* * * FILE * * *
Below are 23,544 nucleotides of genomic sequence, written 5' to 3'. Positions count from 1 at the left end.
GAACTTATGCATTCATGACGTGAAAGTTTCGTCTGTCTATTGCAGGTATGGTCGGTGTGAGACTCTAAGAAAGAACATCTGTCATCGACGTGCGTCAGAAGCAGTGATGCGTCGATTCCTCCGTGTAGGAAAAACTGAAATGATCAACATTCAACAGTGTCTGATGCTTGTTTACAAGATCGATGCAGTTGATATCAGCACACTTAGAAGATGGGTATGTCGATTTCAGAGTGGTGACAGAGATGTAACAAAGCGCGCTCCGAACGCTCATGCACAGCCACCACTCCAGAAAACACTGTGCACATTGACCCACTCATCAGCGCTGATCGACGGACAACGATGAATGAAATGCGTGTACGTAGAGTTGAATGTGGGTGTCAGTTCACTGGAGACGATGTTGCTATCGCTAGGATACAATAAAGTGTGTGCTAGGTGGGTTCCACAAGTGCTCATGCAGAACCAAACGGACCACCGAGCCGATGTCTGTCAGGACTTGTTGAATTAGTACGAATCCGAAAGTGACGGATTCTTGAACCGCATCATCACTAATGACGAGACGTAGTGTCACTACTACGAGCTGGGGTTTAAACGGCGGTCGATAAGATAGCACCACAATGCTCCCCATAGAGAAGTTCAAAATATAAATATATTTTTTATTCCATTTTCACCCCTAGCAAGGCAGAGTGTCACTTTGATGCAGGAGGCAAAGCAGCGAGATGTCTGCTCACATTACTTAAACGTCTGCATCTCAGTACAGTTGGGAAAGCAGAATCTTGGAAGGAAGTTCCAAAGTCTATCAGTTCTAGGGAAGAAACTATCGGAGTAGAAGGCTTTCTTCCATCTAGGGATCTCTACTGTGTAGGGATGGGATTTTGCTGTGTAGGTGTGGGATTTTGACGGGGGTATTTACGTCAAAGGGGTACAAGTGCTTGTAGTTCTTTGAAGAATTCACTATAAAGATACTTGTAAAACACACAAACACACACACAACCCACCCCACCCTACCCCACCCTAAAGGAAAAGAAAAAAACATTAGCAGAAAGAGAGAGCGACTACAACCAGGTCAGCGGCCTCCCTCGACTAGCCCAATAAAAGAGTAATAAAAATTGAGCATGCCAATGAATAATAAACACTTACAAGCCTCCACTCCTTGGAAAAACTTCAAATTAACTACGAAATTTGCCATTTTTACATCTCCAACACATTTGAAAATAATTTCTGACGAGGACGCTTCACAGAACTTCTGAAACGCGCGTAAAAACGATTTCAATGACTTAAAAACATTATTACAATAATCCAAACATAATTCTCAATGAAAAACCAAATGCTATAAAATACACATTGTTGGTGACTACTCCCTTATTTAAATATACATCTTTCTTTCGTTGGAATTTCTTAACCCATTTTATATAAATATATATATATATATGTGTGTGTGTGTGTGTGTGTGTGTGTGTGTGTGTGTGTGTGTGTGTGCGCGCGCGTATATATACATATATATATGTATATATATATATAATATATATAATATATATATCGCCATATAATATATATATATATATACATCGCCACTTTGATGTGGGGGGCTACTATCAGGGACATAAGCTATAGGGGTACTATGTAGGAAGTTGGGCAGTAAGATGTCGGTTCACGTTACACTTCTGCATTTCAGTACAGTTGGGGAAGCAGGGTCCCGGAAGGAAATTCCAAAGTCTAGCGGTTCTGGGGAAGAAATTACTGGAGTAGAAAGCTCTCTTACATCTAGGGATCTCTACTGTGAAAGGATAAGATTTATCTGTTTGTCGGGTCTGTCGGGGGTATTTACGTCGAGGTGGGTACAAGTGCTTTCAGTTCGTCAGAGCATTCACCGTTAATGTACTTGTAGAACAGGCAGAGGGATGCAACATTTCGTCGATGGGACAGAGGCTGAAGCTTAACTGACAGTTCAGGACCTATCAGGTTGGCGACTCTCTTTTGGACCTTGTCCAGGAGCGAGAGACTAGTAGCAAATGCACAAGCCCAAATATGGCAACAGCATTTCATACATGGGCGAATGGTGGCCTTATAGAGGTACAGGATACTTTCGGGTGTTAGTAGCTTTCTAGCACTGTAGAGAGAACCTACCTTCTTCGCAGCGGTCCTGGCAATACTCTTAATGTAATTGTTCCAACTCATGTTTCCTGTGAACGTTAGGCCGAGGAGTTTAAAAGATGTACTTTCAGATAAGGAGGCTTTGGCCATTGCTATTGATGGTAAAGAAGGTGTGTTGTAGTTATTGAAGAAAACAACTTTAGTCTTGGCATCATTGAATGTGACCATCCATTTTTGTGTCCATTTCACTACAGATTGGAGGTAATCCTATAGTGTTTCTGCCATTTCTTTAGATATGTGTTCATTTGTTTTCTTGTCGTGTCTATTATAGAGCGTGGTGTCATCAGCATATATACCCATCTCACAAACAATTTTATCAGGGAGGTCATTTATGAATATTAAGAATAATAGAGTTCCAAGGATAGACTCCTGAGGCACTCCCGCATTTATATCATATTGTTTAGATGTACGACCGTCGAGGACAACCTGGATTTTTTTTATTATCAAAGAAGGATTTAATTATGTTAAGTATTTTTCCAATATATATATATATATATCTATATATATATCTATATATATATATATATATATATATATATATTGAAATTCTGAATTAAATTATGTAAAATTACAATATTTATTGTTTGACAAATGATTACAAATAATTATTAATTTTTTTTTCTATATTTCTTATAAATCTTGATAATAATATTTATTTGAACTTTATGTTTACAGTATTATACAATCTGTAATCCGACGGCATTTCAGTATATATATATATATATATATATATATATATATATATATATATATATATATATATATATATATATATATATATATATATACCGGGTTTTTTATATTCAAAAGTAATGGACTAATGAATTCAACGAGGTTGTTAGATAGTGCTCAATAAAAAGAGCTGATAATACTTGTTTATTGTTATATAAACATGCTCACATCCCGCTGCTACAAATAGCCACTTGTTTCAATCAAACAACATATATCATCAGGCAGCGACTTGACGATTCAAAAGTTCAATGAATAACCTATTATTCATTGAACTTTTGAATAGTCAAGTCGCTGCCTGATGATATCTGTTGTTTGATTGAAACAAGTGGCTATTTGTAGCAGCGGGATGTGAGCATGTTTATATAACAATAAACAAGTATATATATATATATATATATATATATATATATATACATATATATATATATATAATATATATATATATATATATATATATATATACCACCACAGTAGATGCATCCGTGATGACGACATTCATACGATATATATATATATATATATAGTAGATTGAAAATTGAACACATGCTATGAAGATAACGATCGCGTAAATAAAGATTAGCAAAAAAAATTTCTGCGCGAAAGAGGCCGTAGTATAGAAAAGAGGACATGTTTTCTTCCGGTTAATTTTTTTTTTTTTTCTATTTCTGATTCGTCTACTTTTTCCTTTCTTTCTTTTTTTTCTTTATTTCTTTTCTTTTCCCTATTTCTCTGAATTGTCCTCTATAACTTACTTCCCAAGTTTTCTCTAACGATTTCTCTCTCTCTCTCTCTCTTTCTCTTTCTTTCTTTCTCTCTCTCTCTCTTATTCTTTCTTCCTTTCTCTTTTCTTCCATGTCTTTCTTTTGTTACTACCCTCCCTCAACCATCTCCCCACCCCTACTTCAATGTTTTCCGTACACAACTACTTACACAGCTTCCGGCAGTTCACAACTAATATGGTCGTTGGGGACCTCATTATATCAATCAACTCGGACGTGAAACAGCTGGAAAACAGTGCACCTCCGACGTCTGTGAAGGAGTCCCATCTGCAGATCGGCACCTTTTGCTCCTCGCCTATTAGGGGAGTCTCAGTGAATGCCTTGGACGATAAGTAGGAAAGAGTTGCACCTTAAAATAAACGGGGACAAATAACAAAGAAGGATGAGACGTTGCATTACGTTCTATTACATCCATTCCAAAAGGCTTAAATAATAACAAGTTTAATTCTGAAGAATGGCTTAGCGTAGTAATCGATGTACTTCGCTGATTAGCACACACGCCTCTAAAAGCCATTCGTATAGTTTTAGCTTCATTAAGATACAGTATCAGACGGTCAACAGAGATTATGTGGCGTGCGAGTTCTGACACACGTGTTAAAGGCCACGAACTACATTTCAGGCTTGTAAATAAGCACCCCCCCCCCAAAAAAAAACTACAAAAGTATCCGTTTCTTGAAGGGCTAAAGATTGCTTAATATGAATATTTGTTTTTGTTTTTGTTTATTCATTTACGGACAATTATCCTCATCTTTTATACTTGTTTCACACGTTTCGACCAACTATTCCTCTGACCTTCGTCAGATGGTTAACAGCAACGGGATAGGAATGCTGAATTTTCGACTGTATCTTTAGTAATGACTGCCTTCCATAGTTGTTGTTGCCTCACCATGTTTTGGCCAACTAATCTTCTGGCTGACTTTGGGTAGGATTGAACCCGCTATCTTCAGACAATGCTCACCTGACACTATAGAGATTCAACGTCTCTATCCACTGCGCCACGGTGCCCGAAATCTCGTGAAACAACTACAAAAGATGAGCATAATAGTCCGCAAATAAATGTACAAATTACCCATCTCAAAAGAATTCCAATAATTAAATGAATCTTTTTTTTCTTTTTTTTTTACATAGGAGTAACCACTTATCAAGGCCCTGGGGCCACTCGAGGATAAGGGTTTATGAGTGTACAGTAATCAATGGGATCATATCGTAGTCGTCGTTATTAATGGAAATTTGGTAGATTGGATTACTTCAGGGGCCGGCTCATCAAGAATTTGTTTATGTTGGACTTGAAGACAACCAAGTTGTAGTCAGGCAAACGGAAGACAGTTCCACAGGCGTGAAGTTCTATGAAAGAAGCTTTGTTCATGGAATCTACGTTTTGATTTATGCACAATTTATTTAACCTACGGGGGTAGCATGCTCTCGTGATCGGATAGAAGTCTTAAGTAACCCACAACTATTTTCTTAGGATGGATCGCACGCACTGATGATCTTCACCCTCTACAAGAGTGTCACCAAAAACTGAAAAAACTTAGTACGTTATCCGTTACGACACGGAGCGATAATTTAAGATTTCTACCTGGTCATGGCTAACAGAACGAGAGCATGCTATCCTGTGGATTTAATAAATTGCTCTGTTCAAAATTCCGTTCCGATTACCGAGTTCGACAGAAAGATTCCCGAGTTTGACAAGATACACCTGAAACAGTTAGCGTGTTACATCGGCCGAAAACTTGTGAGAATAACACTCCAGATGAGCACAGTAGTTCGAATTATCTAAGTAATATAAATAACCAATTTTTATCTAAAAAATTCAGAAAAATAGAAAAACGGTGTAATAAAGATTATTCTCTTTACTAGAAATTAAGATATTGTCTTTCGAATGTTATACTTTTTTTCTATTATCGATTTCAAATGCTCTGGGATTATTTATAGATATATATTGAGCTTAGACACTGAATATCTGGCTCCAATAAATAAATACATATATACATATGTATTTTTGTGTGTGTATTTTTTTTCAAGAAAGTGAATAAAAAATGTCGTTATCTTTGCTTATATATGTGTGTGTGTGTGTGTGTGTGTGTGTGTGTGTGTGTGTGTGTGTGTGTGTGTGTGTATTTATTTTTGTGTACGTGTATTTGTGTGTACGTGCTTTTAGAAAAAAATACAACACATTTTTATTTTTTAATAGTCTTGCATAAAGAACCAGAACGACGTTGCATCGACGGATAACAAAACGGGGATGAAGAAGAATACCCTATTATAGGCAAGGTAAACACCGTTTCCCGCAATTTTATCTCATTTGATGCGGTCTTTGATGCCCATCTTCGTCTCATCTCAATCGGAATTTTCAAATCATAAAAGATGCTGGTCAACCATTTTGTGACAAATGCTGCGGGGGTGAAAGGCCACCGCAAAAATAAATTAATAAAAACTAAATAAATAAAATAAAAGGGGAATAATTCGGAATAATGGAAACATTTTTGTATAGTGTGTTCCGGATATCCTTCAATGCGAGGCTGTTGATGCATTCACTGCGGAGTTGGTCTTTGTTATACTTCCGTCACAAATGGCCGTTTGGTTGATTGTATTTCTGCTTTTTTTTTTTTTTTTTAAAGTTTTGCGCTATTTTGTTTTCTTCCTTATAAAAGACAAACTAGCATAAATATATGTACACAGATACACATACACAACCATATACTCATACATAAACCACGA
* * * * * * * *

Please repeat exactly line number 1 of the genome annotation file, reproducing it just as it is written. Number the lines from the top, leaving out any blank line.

Below are 23,544 nucleotides of genomic sequence, written 5' to 3'. Positions count from 1 at the left end.